Closely linked to the multiple father-son relationships in Henry IV, Part One is the theme of role playing. This link is most evident in the scene where Falstaff assists Hal in preparing to speak with his father by impersonating King Henry. In this scene, after Falstaff presents a speech similar to the one the king will indeed produce, he and Hal exchange a number of comical comments with respect to Hal's association with Falstaff. The dialogue features two very significant moments: First, Hal "deposes" Falstaff, switching roles with him, foreshadowing Hal's actual transferring of his filial feelings away from Falstaff. Second, in portraying his father—thus anticipating the time when he will indeed be king—he confirms that he will indeed "banish plump Jack" even if it means banishing "all the world." (In Henry IV, Part Two, Hal becomes King Henry V and indeed informs Falstaff that he will no longer associate with him.)
Such role playing is perhaps the only way Hal could have communicated to Falstaff what he knew the future would hold for them, because, as David Bevington observes, Falstaff is inextricably immersed in the world of role playing: "Play-acting to him is more than a means of captivating Hal. It is the essence of the temptation he lays before Hal." Bevington adds, "This kind of all-consuming play world offers an invaluable critique and means of testing reality, but as an end in itself it becomes an escape." Thus, while Hal has learned much about himself by sharing in the type of role playing that Falstaff encourages, he understands that he must eventually cease trivial role playing so as to inhabit the real-life roles of prince and, later, of king.
TOPICS FOR FURTHER STUDY
- The failures and successes of political and revolutionary movements often depend upon the qualities of their leaders. Research the rebellion depicted in Henry IV, Part One and one other rebellion from English history. Then, write an essay comparing and contrasting the personalities of Hotspur and of the leader of the rebellion you chose to research. Make reference to Shakespeare's portrayal of Hotspur in the course of your discussion.
- Characters in Shakespeare's play make frequent reference to lions and to hares. Research the symbolism that would have been associated with these two animals in Elizabethan times and write an essay on the significance of these references.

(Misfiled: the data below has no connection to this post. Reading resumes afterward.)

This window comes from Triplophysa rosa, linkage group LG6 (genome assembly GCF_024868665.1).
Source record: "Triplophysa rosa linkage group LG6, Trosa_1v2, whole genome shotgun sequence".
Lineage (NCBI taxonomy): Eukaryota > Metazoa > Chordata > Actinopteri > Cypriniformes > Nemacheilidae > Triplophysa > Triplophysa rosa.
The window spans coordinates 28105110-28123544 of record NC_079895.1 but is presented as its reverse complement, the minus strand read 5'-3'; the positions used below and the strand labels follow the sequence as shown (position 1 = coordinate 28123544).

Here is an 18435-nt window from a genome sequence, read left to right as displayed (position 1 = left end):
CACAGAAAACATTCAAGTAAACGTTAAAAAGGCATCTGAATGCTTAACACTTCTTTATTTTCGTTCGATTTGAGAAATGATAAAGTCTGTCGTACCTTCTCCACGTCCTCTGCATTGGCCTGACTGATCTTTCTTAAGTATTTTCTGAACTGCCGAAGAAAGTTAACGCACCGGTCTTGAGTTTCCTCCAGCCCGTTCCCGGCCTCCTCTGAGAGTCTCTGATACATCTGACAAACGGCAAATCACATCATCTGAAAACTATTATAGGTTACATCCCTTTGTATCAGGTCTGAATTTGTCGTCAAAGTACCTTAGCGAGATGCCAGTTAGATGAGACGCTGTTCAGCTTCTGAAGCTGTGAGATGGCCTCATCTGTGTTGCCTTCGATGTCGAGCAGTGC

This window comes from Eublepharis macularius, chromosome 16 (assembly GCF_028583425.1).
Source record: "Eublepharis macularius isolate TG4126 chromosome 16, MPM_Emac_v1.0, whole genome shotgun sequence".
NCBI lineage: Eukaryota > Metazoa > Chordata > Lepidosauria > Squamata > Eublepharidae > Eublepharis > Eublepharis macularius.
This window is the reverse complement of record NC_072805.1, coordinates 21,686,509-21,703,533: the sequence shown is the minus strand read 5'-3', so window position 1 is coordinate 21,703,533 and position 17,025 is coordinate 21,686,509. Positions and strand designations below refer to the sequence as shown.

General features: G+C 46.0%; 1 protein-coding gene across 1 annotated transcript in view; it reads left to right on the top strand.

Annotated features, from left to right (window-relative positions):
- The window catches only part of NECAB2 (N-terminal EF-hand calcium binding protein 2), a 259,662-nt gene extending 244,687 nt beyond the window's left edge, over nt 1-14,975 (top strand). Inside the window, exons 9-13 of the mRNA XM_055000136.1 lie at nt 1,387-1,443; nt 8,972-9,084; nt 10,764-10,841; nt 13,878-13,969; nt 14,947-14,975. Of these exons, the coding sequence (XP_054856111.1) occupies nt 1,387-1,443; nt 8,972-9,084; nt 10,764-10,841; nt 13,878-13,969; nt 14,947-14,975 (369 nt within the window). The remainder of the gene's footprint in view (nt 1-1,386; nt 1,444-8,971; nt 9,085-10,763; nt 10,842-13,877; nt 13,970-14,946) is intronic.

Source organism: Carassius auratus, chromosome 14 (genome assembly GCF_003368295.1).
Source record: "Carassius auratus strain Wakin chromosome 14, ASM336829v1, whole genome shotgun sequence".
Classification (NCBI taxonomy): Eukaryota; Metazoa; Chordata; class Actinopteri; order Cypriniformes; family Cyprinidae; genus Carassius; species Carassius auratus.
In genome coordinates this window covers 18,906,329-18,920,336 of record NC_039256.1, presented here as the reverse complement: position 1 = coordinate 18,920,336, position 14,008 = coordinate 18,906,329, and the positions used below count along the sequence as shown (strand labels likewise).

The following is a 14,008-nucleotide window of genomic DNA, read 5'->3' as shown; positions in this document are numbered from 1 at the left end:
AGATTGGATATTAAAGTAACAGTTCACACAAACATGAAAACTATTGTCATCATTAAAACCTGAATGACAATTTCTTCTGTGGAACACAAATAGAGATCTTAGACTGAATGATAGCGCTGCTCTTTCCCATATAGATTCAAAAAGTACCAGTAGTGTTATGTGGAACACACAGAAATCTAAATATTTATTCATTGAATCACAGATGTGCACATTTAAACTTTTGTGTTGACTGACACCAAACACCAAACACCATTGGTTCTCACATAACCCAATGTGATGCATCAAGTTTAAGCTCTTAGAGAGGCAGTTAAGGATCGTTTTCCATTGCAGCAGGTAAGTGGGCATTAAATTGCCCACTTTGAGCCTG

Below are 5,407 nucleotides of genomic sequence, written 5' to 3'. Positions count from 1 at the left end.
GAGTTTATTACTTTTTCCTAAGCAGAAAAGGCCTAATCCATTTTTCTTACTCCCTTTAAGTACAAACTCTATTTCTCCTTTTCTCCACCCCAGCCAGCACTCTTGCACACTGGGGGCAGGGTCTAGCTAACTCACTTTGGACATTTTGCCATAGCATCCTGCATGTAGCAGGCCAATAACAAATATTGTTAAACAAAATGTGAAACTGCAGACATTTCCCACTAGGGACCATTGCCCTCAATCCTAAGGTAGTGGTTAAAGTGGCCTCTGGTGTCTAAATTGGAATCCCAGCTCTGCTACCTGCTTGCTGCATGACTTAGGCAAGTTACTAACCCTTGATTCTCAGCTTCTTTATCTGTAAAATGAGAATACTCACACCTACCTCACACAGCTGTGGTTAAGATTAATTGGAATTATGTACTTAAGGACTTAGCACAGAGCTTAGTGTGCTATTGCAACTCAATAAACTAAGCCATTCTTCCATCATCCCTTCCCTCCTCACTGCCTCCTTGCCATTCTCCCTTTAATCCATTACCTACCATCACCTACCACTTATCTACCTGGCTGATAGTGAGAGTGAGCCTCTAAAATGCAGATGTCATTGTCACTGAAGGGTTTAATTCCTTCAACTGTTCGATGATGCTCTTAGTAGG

- The pursuit of honor is a major theme in this play. Think of times in your own life when you have made decisions based on the pursuit of honor. Present a report to the class in which you discuss one situation where you made a decision that you believe was honorable and one situation where you made a decision that you believe was dishonorable. Where appropriate, compare your actions to the actions of characters from Henry IV, Part One.
- King Henry IV is given no soliloquies in this play, despite the fact that his name constitutes the title. Write a soliloquy for King Henry IV, in which he reveals what you believe his innermost thoughts might be. As the king always speaks in verse, your soliloquy should likewise be in verse. Indicate where in the play your soliloquy would be placed.
- While rulership was almost strictly hereditary in England in medieval times, it is almost never so in the United States of America. Nevertheless, George W. Bush went on to become president eight years after his father, George H. W. Bush, was president. Write an essay examining the lives of the two Bush presidents alongside the lives of Henry IV and Henry V. Include within your essay passages from Shakespeare's play that bear relevance to the two Bush presidents.
- Read a play published before 1600 that could be classified as a morality play. In a report, discuss the various ways in which Henry IV, Part One is similar to, and is different from, the morality play you chose to read.
In a more symbolic strain, commentators have noted how Hal's ability to play different roles at will is characteristic of the evolution of English society from the Medieval period into the Renaissance. R. A. Martin takes care in phrasing the course of this societal change: "Men come to be seen as actors rather than as mere performers—men play roles rather than embody them." That is, rather than simply exhibiting himself before a crowd as a juggler or circus performer does, a man of the new era must be able to inhabit different personae, like an actor, as appropriate to different circumstances. Hotspur, Martin notes, meets with much difficulty in developing genuine relationships and in stepping back from his hyper masculine pursuit of honor: "He only feels comfortable with his role as a warrior, not his role as a husband. In the end he forsakes single combat with his wife in favor of single combat with Prince Hal." In that Hal emerges from this combat victorious, the spectator can understand that he is the better adapted to the role-playing demanded by the changing times.